From the font, looking up at the dome, you can admire the images of Christian Baptism, the Last Judgement, Christ overlooking the thirteenth-century mosaics: under his foot happens the resurrection of the dead.
The Dome of the Baptistery of Florence
The dome of the baptistery has eight segments and is covered by mosaics on a gold background. The cladding work of the dome lasted from 1270 until the beginning of 1300 and was made by important local artists .On the upper side are depicted the angelic hierarchies, then there is the Last Judgement , dominated by the great figure of Christ and on his right Abraham, Isaac and Jacob while on the left side the hell with its demons. The other scenes on the ceiling depict different stories in the horizontal sections of mosaic: the stories of Genesis, Joseph Jew, of Mary and Christ, and the stories of San Giovanni Battista.
The doors of the Baptistery in Florence
The south door, designed by Andrea Pisano from 1330 to 1336, is the oldest of the Baptistery doors, depicting the life of St. John the Baptist, patron and owner of the Baptistery of Florence.
It’s divided into 28 panels: 20 panelsnarrate some episode about life of St. John and the other 8 panels are about personifications of the three theological virtues and the four cardinal virtues. With this work the sculptor updated the structure of Romanesque portals using the so-called “quatrefoil”, which is typical of Gothic art. A curiosity: in the columns of the south gate are carved in bas-relief, two rectangles representing two length measurements in use in the Middle Ages, the Lombard foot and Florentine one.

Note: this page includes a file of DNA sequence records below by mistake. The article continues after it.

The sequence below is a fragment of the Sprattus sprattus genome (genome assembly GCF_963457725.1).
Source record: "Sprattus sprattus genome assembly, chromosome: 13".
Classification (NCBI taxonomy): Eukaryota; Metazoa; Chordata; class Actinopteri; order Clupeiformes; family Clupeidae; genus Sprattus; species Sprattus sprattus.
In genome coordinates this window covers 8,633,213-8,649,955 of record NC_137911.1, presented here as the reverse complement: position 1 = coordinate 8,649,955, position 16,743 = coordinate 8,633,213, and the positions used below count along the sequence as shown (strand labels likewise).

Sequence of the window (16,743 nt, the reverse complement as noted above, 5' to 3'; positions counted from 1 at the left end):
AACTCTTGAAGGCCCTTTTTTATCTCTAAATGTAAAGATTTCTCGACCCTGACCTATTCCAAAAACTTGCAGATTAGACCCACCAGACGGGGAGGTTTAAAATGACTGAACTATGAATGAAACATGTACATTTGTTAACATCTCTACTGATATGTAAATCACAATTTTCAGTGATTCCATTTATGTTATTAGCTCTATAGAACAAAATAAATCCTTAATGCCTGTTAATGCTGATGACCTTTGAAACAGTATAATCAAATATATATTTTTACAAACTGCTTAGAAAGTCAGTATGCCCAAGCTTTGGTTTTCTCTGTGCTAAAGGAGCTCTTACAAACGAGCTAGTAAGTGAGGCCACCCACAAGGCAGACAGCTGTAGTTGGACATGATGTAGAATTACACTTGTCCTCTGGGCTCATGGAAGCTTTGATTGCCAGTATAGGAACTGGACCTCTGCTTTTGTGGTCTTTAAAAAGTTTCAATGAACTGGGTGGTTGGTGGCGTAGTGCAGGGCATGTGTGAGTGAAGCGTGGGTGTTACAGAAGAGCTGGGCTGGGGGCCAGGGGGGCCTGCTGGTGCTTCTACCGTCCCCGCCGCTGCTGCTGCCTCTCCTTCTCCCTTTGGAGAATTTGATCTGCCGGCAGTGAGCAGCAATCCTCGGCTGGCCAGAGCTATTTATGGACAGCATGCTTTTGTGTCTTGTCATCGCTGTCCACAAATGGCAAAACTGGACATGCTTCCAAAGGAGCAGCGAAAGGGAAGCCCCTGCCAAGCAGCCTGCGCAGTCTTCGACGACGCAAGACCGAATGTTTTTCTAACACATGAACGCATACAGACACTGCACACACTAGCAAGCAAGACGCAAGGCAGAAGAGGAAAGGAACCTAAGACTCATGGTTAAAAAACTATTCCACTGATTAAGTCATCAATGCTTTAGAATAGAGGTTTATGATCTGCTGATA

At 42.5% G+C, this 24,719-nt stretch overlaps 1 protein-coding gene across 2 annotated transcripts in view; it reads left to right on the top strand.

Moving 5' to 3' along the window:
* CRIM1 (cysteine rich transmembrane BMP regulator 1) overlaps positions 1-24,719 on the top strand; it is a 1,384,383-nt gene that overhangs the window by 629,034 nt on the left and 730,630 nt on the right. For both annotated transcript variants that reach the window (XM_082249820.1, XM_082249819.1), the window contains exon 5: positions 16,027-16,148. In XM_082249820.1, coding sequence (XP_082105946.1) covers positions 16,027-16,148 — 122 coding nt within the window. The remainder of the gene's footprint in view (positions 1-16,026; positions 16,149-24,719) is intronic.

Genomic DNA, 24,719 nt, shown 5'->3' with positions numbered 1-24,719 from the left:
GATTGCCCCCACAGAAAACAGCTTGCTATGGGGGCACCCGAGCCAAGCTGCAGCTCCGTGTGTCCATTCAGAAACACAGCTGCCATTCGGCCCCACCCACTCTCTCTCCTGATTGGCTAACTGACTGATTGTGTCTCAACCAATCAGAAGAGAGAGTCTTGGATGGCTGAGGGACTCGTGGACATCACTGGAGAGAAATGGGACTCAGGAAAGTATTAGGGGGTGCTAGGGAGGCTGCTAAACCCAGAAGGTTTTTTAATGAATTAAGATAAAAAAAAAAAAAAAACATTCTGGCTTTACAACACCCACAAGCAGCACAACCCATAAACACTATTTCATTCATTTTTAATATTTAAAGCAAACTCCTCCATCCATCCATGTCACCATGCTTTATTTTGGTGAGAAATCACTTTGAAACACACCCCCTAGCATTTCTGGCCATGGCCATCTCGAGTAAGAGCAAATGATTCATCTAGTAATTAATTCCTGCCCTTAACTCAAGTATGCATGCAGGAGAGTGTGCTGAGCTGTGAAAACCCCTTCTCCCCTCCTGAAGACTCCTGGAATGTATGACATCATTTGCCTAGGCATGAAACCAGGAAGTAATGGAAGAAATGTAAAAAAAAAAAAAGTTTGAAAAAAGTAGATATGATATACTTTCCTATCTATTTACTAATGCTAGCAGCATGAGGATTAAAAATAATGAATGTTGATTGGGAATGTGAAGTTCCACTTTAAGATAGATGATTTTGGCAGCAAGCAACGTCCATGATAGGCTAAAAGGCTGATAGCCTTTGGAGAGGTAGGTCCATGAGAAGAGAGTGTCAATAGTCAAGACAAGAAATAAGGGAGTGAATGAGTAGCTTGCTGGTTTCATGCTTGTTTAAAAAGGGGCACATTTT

Also the north door made between 1401 and 1424 by Lorenzo Ghiberti, is divided into 28 panels such as the Pisano door. The top panels tell stories from the New Testament and scenes from the life of Christ, while the lower panels show the four Evangelists and four Doctors of the Church. A curiosity: to build the door Ghiberti created a real workshop of bronze workers, which were formed by artists such as Donatello and Paolo Uccello.
From 1425 to 1452 Ghiberti created the east door too known to all as the “Door of Paradise”, so defined by Michelangelo.
It’s divided into 10 rectangular panels representing Old Testament scenes. They are included in a richly decorated gilt framework made of statuettes of prophets . Since the door was damaged in the 1966 flood, its pads ave been replaced by copies, while the originals, restored, can be seen in the Museodell’Opera del Duomo. A curiosity: close to the “Door of Paradise” there are two porphyry columns, currently broken, which were donated by Pisa in order to thank Florence for the help received against Lucca in 1117.
Information to visitthe Baptistery of San Giovanni
Address: Old Town.
How to get there: by feet
Monday-Saturday: 11:15 am to 7 pm;
Sunday and first Saturday of the month: 8:30 am to 2 pm;
Easter Monday, April 25th, May 1st, Holy Thursday, Good Friday and Holy Saturday: 8:30 am to 7 pm
Entrance allowed up to 30 minutes before closing.
The opening days and times of access may vary on the basis of religious celebrations.
Annual closing: New Year, Easter and Christmas.
The ticket costs € 15 and includes:
Museo dell’Opera di Santa Maria del Fiore
Cupola del Brunelleschi
Campanile di Giotto
Battistero di San Giovanni
Resti di Santa Reparata